Author: Zeba Shahnaz
My rating: 4.8 of 5 stars
Tonight’s the grand ball at the palace, and Anais’ parents have pinned all their political hopes on marrying off their daughter to a rich & titled noble. Anais dutifully attends the ball, dances with potential suitors, and then dies in an unexpected rebel attack on the palace, bombs, guns, and blood galore. But worse than all the blood and death, is Anais waking up after to realize that she has to relive the same day, the same deadly ball, and die every night, over and over and over again.
I loved Mother of Learning, which has a similar kind of Groundhog Day/ second chance plot, and this book has a lot of similar vibes in its own very unique fashion. Anais keeps repeating the same day, each time trying to find a way to stop the deadly attack & the deaths of everyone she cares about. Each life, each new iteration of the day, changes depending on Anais’ choices and actions. Each retelling reveals new secrets, slowly peeling off layers of political intrigue to reveal the culprit behind it all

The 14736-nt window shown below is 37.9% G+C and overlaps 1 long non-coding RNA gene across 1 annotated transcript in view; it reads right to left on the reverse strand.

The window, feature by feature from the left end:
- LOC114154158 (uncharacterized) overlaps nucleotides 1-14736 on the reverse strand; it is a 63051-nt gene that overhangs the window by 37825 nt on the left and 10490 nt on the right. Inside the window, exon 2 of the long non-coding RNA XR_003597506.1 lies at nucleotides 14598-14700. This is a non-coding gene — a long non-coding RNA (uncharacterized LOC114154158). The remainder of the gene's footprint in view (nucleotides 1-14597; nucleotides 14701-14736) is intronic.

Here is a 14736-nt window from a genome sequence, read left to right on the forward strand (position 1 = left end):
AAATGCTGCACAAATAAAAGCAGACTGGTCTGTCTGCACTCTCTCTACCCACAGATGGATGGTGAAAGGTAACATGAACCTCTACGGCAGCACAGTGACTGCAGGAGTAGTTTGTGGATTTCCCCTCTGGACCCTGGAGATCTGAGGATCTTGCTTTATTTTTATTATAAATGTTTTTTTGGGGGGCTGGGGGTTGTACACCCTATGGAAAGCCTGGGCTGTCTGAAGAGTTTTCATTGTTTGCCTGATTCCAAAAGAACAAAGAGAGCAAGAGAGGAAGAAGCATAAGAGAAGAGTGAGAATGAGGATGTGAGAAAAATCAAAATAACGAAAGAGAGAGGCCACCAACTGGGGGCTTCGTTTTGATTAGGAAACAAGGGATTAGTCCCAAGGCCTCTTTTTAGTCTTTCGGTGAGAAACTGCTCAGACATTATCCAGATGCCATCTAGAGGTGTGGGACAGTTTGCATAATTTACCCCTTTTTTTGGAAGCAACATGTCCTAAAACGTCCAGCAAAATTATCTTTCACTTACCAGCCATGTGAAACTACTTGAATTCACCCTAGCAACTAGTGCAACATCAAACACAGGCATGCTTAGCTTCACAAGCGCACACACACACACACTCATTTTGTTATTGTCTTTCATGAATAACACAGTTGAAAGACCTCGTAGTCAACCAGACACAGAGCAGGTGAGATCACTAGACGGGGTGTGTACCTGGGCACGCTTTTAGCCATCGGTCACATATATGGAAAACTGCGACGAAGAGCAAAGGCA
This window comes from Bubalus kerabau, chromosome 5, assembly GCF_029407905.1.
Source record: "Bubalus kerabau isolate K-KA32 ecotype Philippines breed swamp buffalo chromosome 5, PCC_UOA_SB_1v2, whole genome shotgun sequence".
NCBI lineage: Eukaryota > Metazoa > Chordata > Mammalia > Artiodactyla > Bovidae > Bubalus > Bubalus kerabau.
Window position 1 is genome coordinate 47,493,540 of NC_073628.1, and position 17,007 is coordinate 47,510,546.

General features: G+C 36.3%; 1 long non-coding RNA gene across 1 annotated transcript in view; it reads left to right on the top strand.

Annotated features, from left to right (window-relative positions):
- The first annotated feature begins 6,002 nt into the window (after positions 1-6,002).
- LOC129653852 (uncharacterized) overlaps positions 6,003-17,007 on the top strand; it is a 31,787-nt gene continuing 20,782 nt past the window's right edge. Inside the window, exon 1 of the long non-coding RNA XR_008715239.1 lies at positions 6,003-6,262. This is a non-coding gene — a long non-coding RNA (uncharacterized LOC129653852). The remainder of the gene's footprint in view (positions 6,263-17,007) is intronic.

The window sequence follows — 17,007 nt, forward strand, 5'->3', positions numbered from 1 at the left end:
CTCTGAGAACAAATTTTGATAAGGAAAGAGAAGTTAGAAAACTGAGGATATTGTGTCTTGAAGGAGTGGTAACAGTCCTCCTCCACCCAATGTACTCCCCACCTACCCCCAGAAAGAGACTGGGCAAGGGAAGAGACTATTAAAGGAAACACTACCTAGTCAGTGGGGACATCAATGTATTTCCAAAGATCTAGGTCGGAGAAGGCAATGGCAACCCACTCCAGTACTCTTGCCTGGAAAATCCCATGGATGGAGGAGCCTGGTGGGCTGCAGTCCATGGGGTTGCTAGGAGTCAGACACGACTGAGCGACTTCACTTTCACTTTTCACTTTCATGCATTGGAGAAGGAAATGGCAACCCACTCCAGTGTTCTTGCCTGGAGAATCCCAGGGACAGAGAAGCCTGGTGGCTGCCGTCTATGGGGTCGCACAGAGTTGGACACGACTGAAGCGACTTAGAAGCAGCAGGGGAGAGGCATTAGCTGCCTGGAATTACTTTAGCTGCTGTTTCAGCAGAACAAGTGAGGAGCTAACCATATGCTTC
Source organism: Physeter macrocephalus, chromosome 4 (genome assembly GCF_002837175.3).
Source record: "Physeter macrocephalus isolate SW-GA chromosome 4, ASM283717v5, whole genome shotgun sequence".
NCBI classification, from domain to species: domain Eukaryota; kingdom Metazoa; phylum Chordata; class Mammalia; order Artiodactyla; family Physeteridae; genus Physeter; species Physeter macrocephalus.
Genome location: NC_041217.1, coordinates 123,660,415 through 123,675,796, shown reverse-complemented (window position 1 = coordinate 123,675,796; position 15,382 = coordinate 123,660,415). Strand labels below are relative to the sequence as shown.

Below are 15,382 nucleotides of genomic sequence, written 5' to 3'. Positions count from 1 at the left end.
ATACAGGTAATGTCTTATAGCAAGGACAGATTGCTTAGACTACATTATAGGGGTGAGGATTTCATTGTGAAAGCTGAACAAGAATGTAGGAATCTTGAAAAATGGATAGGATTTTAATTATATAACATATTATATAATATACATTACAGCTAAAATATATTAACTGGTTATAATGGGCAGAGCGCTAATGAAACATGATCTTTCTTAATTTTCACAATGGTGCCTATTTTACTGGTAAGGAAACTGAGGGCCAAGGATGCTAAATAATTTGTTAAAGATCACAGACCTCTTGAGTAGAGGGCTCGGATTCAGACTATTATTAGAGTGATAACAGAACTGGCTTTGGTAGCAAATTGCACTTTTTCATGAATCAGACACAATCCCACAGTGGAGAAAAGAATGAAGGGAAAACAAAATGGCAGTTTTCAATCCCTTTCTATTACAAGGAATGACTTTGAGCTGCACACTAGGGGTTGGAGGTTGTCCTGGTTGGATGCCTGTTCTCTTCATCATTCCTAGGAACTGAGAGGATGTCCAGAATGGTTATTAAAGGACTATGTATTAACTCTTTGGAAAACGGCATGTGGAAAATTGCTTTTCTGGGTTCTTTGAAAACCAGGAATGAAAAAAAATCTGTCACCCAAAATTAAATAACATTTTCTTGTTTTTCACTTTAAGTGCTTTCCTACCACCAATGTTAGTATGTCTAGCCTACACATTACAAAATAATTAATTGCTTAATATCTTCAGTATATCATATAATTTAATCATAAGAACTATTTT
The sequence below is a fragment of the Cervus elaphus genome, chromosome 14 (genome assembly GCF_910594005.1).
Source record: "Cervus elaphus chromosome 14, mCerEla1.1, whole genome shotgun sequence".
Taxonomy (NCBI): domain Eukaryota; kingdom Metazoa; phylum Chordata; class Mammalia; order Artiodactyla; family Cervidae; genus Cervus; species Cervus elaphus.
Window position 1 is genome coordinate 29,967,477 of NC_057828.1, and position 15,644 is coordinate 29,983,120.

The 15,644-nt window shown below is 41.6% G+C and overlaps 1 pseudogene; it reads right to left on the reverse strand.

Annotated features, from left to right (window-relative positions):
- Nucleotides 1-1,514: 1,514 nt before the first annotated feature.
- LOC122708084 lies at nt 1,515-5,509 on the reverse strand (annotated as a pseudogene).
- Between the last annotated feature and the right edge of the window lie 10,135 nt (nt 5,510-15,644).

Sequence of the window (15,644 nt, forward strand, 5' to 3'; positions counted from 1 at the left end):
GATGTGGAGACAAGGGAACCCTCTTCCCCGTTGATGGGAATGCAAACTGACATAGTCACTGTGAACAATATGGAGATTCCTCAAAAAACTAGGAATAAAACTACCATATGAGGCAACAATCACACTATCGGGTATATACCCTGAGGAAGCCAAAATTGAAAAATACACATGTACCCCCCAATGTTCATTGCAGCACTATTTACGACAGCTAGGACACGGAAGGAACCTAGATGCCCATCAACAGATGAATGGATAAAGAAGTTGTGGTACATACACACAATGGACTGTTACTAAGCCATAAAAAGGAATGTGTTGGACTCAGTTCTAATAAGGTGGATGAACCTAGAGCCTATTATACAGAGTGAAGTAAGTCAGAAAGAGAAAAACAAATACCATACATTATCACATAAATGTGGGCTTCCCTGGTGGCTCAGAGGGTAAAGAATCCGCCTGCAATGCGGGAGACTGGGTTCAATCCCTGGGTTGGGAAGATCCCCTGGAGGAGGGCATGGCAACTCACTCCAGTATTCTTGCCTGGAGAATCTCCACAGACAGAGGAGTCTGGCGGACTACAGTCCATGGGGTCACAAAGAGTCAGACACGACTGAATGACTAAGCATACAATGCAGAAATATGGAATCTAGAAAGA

I was afraid this would be a romance heavy book, given that it’s set at a royal ball, Cinderella reminiscent midnight, and all that. I was really happy to find Anais wasn’t a moony-eyed lovesick teen. She was refreshingly normal. She could admire men’s looks or despise them, all while remaining cognizant of her goal. That’s not to say there’s no romance. While there’s only so much she can do in a single night, it also gives her the chance to be more daring, & to get to know more than one man. After all, anything Anais does won’t be remembered by anyone but herself.
There’s great character development here. Anais slowly learns more about the politics and potential threats, where she’d been very sheltered and unaware until now. She also gets to know her friends and acquaintances better. More than that, Anais starts off wanting to save the royal family and all the nobles from the revolutionaries, but over time and multiple restarts, Anais starts questioning her own beliefs. Is the royal family worth saving? Why should she want to save the selfish nobles who all look down on her for being from a backwater farming province? Maybe the anarchists are right in seeking equality for all.
Someone wants to kill the royal family and all the politically powerful people at the ball. For reasons Anais has to uncover, she is the only one able to relive the same day and deadly night over and over. While she tries to discover who’s the mastermind behind it all, and how the magic of her repeating night works, Anais also needs to answer questions about herself: how does she want this night to end, and does she want to move on to a future where her mistakes have permanent consequences.